Climate Disaster Demands an Ecological Left

The future catastrophes looming as a consequence of climate change are multiple and nearly unimaginable in their horror: Prolonged temperature spikes, scorching heat, frequent raging wildfires, and drought disaster areas. Desertification in already dry areas and elsewhere torrid downpours, severe storm surges, and extreme flash floods. Snow pack and ice sheets shedding mass. Permafrost thawing. Oceans acidifying. Sea levels rising, possibly three feet by century’s end, inundating low-lying coastal areas, including those with major cities. Flora and fauna unable to cope with the changes. Species extinctions. A natural world in chaos.

Polluted childhood

If the U.S. Left doesn’t take rapid action to force ecological concerns onto the national agenda, we may soon find ourselves in the nightmare that mainland China is already experiencing: a toxic new age that forces children to wear gas masks and schools to shut for smog days. Credit: Pawel Kuczynski. {link url=""}({/link}

We are in urgent need of a Left that recognizes the primacy of this environmental threat—and then organizes to bring about swift and radical change in response to it.

The catastrophes brought about by climate change will be not only biological and physical but also social. Rural people, displaced by extreme weather, will flee the baked countryside, perhaps for urban centers, while dwellers in flooding coastal cities will seek refuge in the interior. Climate change will exacerbate the existing social ills of our world, especially social inequalities. As always, the poor, already vulnerable, will be hurt the worst.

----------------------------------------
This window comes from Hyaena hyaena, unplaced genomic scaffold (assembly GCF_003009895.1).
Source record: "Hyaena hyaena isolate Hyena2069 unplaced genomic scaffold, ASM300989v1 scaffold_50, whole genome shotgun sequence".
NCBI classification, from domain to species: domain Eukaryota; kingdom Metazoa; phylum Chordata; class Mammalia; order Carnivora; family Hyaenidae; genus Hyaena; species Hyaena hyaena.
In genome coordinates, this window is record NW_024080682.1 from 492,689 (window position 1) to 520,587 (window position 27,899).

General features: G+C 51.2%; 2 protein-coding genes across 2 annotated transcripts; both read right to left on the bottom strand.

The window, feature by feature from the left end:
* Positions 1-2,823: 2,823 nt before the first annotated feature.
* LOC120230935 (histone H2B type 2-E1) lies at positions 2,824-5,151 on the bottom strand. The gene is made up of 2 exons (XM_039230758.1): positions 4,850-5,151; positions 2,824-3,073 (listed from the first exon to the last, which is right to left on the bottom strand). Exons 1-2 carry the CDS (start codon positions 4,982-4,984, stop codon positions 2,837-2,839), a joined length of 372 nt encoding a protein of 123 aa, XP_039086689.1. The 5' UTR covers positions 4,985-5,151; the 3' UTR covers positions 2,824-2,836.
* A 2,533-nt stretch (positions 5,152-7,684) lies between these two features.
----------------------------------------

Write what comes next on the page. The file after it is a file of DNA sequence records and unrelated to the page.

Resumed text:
According to the Intergovernmental Panel on Climate Change, climate change will “exacerbate poverty in low- and lower-middle-income countries and create new poverty pockets in upper-middle- to high-income countries with increasing inequality.” Most ominously, it warns, starvation is a real prospect for many. Frequent heat waves will reduce the yields of staple crops by up to 2 percent each decade for the rest of this century. Rising food prices will hit “wage-labor-dependent poor households that are net buyers of food” the hardest of all.

Changing the Way We Live

Back in 2007, climate expert John Holdren gave us a useful framework for thinking about global climate change: “We basically have three choices: mitigation, adaptation and suffering,” The New York Times quoted him as saying. “We’re going to do some of each. The question is what the mix is going to be. The more mitigation we do, the less adaptation will be required and the less suffering there will be.”
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